Children with asthma and their siblings have increased subsequent risk for type 1 diabetes
FRIDAY, March 13, 2020 (HealthDay News) — There is evidence for co-occurrence and coaggregation of asthma and type 1 diabetes in children and their siblings, according to a study published online March 13 in JAMA Network Open.
Awad I. Smew, M.D., from the Karolinska Institutet in Stockholm, and colleagues examined the bidirectional association between asthma and type 1 diabetes among 1,284,748 children born from Jan. 1, 2001, and followed until Dec. 31, 2015. Overall, 121,809 (9.5 percent) had asthma, 3,812 (0.3 percent) had type 1 diabetes, and 494 had both asthma and type 1 diabetes.
The researchers found that within individuals, asthma and type 1 diabetes were associated (odds ratio, 1.15; 95 percent confidence interval, 1.05 to 1.27). The subsequent risk for type 1 diabetes was increased for children with asthma (hazard ratio, 1.16; 95 percent confidence interval, 1.06 to 1.27); however, there was no significant increase in subsequent asthma risk for children with type 1 diabetes (hazard ratio, 0.92; 95 percent confidence interval, 0.75 to 1.12). The risk for type 1 diabetes was increased for siblings of individuals with asthma (odds ratio, 1.27; 95 percent confidence interval, 1.13 to 1.42) and vice versa. After controlling for the direct association of one disease with the other, the results remained positive.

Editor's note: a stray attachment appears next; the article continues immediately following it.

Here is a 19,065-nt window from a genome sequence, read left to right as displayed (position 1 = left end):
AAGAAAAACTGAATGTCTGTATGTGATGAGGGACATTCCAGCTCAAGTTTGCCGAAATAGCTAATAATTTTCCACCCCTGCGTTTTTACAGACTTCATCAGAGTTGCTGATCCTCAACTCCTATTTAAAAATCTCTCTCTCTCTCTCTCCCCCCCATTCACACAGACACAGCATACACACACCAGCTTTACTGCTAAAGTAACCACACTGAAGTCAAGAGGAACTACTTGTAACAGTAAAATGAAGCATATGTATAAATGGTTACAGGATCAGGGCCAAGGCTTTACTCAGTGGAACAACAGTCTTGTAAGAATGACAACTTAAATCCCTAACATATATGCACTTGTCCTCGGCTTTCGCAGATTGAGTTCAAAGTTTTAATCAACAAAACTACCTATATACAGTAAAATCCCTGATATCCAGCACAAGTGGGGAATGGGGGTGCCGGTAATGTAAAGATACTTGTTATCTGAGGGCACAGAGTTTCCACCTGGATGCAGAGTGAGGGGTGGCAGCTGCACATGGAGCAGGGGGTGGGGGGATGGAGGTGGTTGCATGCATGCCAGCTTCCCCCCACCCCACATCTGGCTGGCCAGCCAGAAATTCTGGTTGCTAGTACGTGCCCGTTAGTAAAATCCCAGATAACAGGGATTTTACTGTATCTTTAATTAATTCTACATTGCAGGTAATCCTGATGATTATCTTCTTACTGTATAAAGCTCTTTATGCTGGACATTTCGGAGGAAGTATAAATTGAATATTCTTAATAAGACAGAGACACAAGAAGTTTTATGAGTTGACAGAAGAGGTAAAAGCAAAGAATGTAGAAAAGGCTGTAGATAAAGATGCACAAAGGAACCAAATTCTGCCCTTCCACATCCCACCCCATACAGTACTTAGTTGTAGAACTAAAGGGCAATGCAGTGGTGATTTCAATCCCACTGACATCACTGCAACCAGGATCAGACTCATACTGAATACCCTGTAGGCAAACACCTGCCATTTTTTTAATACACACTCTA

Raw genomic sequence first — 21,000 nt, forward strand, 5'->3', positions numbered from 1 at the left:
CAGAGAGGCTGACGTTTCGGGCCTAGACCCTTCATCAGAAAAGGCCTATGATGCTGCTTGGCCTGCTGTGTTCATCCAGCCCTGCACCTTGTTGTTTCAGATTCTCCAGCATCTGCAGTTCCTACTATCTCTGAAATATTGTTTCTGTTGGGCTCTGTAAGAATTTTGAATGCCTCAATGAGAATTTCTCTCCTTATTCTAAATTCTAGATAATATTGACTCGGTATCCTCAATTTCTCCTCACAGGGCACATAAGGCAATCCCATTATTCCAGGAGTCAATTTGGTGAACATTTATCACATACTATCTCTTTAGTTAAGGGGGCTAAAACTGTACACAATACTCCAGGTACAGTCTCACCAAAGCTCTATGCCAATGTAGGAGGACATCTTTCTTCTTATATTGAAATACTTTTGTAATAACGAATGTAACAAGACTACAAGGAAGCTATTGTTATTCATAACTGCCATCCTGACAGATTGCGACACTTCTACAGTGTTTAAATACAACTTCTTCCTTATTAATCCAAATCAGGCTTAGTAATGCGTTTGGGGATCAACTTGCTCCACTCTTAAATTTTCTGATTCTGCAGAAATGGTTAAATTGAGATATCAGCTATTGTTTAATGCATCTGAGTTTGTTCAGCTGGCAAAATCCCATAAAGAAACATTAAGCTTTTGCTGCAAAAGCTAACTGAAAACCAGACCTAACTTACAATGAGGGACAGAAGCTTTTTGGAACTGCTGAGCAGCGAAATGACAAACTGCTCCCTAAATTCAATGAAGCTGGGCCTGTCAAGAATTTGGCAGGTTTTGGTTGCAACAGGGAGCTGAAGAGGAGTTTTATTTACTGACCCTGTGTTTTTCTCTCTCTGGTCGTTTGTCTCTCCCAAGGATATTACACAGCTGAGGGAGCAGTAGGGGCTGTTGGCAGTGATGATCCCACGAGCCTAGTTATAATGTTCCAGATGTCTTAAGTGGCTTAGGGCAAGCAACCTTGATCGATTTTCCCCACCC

“These findings represent an important step in further understanding the nature of the association between atopic and autoimmune disease and may be of importance in the future clinical management of these patients,” the authors write.
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